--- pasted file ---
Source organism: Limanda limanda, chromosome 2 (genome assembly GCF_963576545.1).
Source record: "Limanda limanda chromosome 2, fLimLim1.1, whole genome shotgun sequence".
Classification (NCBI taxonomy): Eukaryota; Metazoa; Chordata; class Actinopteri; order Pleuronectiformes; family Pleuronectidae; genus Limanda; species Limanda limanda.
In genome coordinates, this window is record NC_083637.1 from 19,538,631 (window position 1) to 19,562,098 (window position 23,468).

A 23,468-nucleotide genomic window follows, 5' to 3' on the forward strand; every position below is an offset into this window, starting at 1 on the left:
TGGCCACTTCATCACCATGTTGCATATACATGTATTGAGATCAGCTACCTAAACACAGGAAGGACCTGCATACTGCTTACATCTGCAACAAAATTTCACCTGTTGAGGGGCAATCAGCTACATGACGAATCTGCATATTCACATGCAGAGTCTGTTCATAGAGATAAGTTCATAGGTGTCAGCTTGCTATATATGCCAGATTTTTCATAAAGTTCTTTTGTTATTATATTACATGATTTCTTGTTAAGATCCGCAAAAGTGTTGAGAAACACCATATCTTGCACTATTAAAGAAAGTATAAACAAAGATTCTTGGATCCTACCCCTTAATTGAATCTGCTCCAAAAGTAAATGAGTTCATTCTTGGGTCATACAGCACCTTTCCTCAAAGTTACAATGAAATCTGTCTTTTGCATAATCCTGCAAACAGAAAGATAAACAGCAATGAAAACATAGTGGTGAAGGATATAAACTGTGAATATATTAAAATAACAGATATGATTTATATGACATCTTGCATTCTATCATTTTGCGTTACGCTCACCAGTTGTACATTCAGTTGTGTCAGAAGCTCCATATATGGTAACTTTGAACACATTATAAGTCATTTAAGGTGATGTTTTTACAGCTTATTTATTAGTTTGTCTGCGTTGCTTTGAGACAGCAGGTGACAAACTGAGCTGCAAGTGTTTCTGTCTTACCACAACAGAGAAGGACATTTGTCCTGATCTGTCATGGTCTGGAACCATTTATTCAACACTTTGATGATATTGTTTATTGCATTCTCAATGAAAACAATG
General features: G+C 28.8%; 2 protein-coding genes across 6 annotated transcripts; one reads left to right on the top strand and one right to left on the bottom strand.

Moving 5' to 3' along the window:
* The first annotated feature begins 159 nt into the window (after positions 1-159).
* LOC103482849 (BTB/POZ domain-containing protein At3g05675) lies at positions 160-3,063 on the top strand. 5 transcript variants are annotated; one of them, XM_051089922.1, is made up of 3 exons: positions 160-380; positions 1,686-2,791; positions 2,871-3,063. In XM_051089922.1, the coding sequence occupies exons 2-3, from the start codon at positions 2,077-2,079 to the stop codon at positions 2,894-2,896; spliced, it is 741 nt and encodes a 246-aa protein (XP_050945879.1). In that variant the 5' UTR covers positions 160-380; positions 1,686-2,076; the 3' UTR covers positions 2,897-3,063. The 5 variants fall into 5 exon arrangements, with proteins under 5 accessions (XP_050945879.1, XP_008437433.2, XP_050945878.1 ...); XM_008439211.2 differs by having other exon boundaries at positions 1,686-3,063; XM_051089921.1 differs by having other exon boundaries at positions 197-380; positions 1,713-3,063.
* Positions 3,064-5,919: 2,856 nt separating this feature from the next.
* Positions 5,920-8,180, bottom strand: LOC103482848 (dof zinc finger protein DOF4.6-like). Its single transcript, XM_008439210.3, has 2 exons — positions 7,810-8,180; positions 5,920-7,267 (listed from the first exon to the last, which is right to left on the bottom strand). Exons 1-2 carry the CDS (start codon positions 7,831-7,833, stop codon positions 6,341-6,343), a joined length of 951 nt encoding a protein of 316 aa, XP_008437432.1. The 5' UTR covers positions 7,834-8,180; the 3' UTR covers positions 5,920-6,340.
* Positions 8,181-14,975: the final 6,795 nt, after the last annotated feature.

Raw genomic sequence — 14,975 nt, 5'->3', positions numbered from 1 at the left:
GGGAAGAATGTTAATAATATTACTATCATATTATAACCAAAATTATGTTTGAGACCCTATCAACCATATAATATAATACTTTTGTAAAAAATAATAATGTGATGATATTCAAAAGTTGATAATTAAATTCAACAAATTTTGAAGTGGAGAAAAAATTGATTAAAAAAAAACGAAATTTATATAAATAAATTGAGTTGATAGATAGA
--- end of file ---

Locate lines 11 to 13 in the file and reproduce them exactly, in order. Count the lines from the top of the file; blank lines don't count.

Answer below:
* Positions 3,064-5,919: 2,856 nt separating this feature from the next.
* Positions 5,920-8,180, bottom strand: LOC103482848 (dof zinc finger protein DOF4.6-like). Its single transcript, XM_008439210.3, has 2 exons — positions 7,810-8,180; positions 5,920-7,267 (listed from the first exon to the last, which is right to left on the bottom strand). Exons 1-2 carry the CDS (start codon positions 7,831-7,833, stop codon positions 6,341-6,343), a joined length of 951 nt encoding a protein of 316 aa, XP_008437432.1. The 5' UTR covers positions 7,834-8,180; the 3' UTR covers positions 5,920-6,340.
* Positions 8,181-14,975: the final 6,795 nt, after the last annotated feature.